(105) Apart from Vienna-London, all these routes give rise to cooperation with Lufthansa in the form of code-sharing agreements. However, none of these routes is in the markets defined in recital 30. Consequently, the agreement between Lufthansa and Lauda Air is not capable of having a significant effect on routes between Scandinavia and Germany. Moreover, the existence of the agreement between Lufthansa and Lauda Air has no direct effect on relations between the two entities referred to in recital 102.
(106) Consequently, without prejudging the lawfulness of the agreements between Lufthansa and Lauda Air, the Commission is of the opinion that the safeguarding of competition on routes between Scandinavia and Germany does not require the imposition of a condition obliging Lufthansa to put an end to all cooperation with Lauda Air.
(107) Access to routes between Scandinavia and Germany by new entrants is conditional on the availability of slots at Scandinavian and German airports. Frankfurt, Düsseldorf, Stockholm and Oslo airports are, however, saturated at certain hours of the day, and obtaining slots there by the normal allocation procedures is virtually impossible.
(108) Lufthansa and SAS must therefore give up, as the need arises, a sufficient number of slots at each of the above-mentioned airports to enable other airlines to operate competing services on the routes referred to in recital (90).
(109) This will be called for only where the new entrant has been unable to obtain slots by the normal allocation procedure in force at each airport. Precise conditions must also be laid down to ensure that the slots given up by the Lufthansa and SAS are in fact used only to ensure continued competition on the routes between Scandinavia and Germany.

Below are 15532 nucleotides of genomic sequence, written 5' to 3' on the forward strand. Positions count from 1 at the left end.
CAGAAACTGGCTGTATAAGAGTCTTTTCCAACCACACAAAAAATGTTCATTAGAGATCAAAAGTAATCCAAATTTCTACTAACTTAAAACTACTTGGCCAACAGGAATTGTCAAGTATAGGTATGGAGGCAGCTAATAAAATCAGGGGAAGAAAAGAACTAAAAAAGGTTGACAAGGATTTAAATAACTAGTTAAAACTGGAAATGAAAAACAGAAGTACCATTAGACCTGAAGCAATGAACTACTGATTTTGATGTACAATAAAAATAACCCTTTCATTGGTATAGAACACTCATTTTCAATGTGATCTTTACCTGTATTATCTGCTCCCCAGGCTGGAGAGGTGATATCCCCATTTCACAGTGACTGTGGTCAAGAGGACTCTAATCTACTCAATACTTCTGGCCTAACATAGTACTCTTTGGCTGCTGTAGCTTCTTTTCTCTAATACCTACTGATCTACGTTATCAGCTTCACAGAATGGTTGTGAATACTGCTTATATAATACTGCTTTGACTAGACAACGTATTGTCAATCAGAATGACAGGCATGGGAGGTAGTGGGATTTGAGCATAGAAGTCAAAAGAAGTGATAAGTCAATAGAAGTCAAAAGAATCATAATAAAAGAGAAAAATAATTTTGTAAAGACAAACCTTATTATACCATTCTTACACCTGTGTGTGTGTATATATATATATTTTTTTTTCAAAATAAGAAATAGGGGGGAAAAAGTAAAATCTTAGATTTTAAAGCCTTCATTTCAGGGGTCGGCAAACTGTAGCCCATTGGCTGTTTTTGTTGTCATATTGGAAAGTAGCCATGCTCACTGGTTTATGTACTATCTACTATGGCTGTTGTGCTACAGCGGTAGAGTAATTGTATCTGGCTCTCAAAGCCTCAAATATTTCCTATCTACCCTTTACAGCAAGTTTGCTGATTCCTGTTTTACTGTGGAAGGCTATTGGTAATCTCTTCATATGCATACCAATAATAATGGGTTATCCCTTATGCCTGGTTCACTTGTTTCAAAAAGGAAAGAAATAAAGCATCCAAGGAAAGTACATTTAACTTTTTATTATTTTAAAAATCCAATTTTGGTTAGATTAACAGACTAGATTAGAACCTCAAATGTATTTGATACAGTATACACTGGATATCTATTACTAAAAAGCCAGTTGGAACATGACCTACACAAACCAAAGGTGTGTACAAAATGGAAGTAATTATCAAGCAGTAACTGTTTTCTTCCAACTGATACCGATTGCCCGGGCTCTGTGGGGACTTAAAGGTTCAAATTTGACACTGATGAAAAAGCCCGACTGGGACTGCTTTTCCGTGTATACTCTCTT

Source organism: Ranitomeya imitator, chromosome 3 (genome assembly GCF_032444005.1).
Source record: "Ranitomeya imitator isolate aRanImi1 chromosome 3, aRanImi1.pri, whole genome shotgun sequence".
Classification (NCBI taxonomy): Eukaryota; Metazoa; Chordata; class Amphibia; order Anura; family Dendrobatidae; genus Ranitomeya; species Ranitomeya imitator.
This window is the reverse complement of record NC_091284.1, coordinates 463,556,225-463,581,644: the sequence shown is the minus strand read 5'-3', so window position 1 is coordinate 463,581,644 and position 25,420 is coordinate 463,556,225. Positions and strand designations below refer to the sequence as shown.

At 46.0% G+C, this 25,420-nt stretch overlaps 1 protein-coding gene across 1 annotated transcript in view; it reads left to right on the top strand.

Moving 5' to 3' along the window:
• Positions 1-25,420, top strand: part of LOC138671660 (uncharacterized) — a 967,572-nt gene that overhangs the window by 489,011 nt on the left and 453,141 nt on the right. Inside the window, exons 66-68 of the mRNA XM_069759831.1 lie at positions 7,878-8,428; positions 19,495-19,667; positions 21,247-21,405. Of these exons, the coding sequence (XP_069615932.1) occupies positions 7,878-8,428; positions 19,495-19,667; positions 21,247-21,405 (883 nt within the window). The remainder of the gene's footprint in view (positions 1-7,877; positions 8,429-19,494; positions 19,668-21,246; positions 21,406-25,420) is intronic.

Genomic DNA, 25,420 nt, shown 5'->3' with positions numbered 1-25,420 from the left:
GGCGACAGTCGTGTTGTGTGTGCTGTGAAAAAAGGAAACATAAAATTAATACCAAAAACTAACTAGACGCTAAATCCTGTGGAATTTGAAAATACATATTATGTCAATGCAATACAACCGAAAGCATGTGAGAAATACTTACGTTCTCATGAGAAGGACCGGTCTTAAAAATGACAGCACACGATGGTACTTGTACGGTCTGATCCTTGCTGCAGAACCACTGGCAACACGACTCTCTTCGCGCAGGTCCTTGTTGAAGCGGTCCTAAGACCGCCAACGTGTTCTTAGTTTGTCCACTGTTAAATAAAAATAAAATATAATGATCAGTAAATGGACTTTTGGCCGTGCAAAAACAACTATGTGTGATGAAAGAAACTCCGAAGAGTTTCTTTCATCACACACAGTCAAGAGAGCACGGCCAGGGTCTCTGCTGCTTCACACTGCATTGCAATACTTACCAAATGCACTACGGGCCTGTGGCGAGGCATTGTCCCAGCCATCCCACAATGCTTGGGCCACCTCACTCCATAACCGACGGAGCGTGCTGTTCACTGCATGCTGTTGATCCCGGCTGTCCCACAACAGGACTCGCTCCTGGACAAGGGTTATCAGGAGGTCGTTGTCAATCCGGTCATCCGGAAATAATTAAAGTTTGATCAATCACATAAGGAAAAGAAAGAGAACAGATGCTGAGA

(110) Steps must also be taken to ensure that this condition is not circumvented by the slots in question being given up to a carrier which has links with Lufthansa or SAS.
(111) Where Lufthansa or SAS give up a slot, a contract will be signed between them and the airline taking over the slot. The contract may stipulate only provisions that are contained in this Decision.
(112) In view of the length of the exemption and the conditions attached to this Decision, the parties must send the Commission at regular intervals information enabling it to ascertain whether the conditions are being complied with. Information on fares must also be sent to enable the Commission to assess the agreement's impact on their level and establish whether the agreement is still of benefit to consumers.
(113) For the purposes of this Decision, Scandinavia should be taken to mean Denmark, Norway and Sweden.